Movies: Favourites re­turn for fast, furious film fun.......

Fast and Furious 6 is great, mind­less fun, writes Lou Lu­menick

The Gold Coast Bulletin - Play Magazine - - CONTENTS -

STILL go­ing strong in its sixth – and ar­guably most en­ter­tain­ing, or at least loud­est – in­stal­ment (with a sev­enth al­ready an­nounced), you could look at the 12-yearold Fast and Furious se­ries as a steroid-pumped 21st-cen­tury ver­sion of the Smokey and the Ban­dit films.

That one ran out of gas mid­way through the sec­ond in­stal­ment and ex­pired af­ter Burt Reynolds and Sally Fields re­fused to re­turn for the third.

In its third out­ing, Fast and Furious re­placed its en­tire orig­i­nal cast with cheaper per­son­nel – but all of them even­tu­ally re­turned and are now re­assem­bled with ad­di­tional re­cruits from over the years.

Justin Lin, who helmed that third one, Tokyo Drift, and ev­ery one since, now per­fectly un­der­stands what au­di­ences want – eye-pop­ping stunts in­volv­ing a wide va­ri­ety of ve­hi­cles, as­sorted mar­tial arts, stuff blow­ing up and just a soup­con of plot, com­edy, bro­mance and ro­mance.

In many ways, Fast and Furious 6 is more fun than Sky­fall and a lot more fun than the deadly dull Star Trek Into Dark­ness, both of which ask you to take their silly plots way too se­ri­ously.

There’s no such dan­ger in Fast and Furious 6, which plays fast and loose with cred­i­bil­ity and the laws of physics, al­low­ing souped-up cars to tum­ble end over end and char­ac­ters to leap across a chasm be­tween two lanes of an el­e­vated high­way from which a tank is dan­gling pre­car­i­ously.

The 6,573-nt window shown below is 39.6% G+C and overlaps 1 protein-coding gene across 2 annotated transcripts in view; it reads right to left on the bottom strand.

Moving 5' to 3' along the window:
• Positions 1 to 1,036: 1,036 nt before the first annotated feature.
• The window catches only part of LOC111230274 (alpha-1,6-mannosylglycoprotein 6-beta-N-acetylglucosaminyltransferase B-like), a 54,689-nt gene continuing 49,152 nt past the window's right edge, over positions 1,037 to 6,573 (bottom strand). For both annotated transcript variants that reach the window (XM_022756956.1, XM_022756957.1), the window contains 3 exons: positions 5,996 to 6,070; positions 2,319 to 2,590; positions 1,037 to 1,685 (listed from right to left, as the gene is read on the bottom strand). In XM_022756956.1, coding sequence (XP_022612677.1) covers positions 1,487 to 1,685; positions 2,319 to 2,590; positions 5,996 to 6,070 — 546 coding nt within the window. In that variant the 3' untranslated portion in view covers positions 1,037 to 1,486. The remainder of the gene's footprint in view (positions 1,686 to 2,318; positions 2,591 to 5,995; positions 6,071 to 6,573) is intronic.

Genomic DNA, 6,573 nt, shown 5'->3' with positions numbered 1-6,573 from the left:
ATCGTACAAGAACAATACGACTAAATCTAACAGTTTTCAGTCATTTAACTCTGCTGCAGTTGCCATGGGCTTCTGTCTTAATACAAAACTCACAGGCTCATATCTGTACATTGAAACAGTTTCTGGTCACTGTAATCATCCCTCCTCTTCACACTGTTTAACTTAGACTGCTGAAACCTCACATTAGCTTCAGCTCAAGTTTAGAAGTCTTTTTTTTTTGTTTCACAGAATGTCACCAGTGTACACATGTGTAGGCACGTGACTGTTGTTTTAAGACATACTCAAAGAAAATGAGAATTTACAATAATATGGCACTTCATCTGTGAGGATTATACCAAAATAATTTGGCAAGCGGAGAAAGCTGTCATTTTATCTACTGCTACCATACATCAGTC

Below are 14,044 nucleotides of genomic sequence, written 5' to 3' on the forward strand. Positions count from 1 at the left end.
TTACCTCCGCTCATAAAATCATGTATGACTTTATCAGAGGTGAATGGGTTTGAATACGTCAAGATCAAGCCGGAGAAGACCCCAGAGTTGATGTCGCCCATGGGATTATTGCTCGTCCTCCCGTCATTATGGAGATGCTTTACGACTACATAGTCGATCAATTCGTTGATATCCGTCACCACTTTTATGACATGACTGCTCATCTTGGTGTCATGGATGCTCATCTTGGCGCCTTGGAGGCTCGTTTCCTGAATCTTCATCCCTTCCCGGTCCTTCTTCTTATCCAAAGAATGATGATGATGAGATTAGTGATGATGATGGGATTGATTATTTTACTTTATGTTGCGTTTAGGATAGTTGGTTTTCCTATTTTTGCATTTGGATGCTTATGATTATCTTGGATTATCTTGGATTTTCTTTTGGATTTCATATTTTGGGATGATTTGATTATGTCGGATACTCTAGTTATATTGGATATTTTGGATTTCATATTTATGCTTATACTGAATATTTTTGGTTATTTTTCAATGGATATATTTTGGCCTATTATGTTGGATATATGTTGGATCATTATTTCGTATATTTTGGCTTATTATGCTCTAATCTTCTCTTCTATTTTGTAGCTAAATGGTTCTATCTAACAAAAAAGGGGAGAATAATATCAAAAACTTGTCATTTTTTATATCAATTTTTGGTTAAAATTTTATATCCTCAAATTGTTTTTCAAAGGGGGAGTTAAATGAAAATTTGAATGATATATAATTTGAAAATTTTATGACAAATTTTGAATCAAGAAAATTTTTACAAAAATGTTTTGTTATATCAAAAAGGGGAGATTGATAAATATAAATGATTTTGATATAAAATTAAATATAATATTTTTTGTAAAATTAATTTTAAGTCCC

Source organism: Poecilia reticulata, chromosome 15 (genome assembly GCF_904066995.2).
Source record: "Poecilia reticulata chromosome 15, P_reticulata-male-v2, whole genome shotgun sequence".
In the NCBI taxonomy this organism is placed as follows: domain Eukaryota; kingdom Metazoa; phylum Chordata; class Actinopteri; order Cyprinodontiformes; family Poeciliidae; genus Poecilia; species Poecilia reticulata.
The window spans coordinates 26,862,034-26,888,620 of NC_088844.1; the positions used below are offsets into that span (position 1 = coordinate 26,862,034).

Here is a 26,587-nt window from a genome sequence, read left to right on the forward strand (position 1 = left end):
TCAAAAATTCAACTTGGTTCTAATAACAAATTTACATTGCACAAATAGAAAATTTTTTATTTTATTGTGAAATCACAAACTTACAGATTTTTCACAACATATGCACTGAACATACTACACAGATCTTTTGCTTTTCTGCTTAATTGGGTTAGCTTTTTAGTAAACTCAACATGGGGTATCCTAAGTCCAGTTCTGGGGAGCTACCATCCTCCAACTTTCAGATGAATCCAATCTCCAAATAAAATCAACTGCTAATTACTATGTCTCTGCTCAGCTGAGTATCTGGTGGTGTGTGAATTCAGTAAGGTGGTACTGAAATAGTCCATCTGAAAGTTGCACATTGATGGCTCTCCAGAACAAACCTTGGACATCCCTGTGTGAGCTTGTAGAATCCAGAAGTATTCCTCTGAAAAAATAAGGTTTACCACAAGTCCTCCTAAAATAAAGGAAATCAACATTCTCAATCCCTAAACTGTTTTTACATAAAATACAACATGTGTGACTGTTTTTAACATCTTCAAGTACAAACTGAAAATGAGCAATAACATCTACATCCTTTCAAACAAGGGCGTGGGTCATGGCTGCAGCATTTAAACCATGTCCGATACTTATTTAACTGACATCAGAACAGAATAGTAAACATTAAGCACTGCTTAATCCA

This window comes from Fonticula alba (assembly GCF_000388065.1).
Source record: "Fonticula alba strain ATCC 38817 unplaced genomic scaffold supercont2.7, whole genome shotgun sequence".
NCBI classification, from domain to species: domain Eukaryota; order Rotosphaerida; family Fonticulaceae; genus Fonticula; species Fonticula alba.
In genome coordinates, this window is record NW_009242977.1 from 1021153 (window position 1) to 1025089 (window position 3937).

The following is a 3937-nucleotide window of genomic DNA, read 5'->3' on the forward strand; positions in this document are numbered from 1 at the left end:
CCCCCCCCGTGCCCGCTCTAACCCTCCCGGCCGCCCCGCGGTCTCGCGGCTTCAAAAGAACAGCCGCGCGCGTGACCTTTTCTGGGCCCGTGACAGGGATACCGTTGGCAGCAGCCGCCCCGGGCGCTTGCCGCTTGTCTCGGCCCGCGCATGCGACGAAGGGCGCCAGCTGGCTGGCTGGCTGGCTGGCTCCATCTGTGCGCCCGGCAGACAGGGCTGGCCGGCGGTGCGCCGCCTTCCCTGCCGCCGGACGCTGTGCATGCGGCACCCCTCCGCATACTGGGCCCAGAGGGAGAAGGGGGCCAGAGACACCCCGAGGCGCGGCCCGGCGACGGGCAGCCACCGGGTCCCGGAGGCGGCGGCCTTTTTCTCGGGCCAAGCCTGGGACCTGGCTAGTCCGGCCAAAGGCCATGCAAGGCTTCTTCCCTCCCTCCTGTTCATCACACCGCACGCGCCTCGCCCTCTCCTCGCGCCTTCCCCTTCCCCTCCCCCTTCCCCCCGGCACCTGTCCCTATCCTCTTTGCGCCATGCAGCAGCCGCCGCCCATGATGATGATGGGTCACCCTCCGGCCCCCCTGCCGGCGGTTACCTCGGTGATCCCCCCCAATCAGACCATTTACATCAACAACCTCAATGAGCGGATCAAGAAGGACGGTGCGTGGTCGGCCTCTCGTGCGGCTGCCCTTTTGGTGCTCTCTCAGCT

Es­pe­cially en­joy­able is a lengthy set-piece where the crew is pur­su­ing an enor­mous cargo plane, which they try to pre­vent from tak­ing off by lash­ing their cars to the un­der­belly. This takes place on the run­way of a Span­ish NATO base some­thing like 50 kilo­me­tres long.

And yes, there is a story that sur­faces now and then over two quickly mov­ing hours.

Dwayne John­son’s fed­eral agent re­cruits the crew of badass driv­ers to stop a generic Bri­tish bad guy (Luke Evans) with his own crew from steal­ing a com­po­nent for a dirty bomb he plans to sell to ter­ror­ists.

Mere money be­ing an in­suf­fi­cient in­duce­ment for driv­ers who scored mil­lions at the end of Fast and Furious 5, John­son of­fers amnesty so the fugi­tives from jus­tice can re­turn to the US.

As an added in­duce­ment for Vin Diesel’s crew leader, John­son re­veals Diesel’s for­mer girl­friend (Michelle Ro­driguez) – pre­sumed dead at the end of 2009’s Fast and Furious – is alive, con­ve­niently suf­fer­ing from am­ne­sia and cur­rently the squeeze and chief lieu­tenant to the Bri­tish bad guy. Got that?

The cast of Fast and Furious 6 – in­clud­ing co-leader Paul Walker, Tyrese Gib­son, Lu­dacris, Jor­dana Brewster and se­ries new­comer Gina Carino – seem to be hav­ing a grand old time chas­ing bad guys, stir­ring each other and bust­ing heads on three con­ti­nents.

If you’re will­ing to check your brains at the pop­corn stand, you prob­a­bly will en­joy your­self, too. And you won’t have to wear those stupid 3D glasses.

– The New York Post

Fast and Furious 6 opens to­day.

Left: Paul Walker and Vin Diesel in Fast and Furious 6.

Michelle Ro­driguez, as Vin Diesel’s for­mer girl­friend, re­joins the cast of the Fast

and Furious fran­chise.

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